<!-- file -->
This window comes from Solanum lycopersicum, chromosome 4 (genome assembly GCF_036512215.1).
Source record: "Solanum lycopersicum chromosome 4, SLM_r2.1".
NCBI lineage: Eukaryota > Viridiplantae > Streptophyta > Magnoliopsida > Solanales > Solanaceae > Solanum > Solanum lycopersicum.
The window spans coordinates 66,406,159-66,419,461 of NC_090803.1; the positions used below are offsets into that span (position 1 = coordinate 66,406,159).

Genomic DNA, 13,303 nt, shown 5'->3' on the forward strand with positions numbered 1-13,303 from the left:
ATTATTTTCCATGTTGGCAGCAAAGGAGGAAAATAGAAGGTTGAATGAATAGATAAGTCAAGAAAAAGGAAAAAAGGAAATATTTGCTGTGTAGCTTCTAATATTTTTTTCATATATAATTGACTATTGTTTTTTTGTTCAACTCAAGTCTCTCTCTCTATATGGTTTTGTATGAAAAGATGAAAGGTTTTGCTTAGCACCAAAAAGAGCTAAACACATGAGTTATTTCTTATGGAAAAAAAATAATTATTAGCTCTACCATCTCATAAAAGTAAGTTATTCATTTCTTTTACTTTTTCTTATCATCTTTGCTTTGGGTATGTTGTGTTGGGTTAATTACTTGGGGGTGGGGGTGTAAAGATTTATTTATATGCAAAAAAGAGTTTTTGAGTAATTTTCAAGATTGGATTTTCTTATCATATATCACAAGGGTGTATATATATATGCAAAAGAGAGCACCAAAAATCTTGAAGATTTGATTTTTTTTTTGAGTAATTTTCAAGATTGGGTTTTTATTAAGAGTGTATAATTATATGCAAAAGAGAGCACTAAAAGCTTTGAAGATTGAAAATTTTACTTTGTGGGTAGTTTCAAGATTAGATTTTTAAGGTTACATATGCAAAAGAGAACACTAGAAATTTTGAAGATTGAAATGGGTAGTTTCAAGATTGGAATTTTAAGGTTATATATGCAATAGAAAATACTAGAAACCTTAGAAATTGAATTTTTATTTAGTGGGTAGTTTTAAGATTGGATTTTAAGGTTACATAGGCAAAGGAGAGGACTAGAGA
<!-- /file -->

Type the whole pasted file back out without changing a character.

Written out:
This window comes from Solanum lycopersicum, chromosome 4 (genome assembly GCF_036512215.1).
Source record: "Solanum lycopersicum chromosome 4, SLM_r2.1".
NCBI lineage: Eukaryota > Viridiplantae > Streptophyta > Magnoliopsida > Solanales > Solanaceae > Solanum > Solanum lycopersicum.
The window spans coordinates 66,406,159-66,419,461 of NC_090803.1; the positions used below are offsets into that span (position 1 = coordinate 66,406,159).

Genomic DNA, 13,303 nt, shown 5'->3' on the forward strand with positions numbered 1-13,303 from the left:
ATTATTTTCCATGTTGGCAGCAAAGGAGGAAAATAGAAGGTTGAATGAATAGATAAGTCAAGAAAAAGGAAAAAAGGAAATATTTGCTGTGTAGCTTCTAATATTTTTTTCATATATAATTGACTATTGTTTTTTTGTTCAACTCAAGTCTCTCTCTCTATATGGTTTTGTATGAAAAGATGAAAGGTTTTGCTTAGCACCAAAAAGAGCTAAACACATGAGTTATTTCTTATGGAAAAAAAATAATTATTAGCTCTACCATCTCATAAAAGTAAGTTATTCATTTCTTTTACTTTTTCTTATCATCTTTGCTTTGGGTATGTTGTGTTGGGTTAATTACTTGGGGGTGGGGGTGTAAAGATTTATTTATATGCAAAAAAGAGTTTTTGAGTAATTTTCAAGATTGGATTTTCTTATCATATATCACAAGGGTGTATATATATATGCAAAAGAGAGCACCAAAAATCTTGAAGATTTGATTTTTTTTTTGAGTAATTTTCAAGATTGGGTTTTTATTAAGAGTGTATAATTATATGCAAAAGAGAGCACTAAAAGCTTTGAAGATTGAAAATTTTACTTTGTGGGTAGTTTCAAGATTAGATTTTTAAGGTTACATATGCAAAAGAGAACACTAGAAATTTTGAAGATTGAAATGGGTAGTTTCAAGATTGGAATTTTAAGGTTATATATGCAATAGAAAATACTAGAAACCTTAGAAATTGAATTTTTATTTAGTGGGTAGTTTTAAGATTGGATTTTAAGGTTACATAGGCAAAGGAGAGGACTAGAGA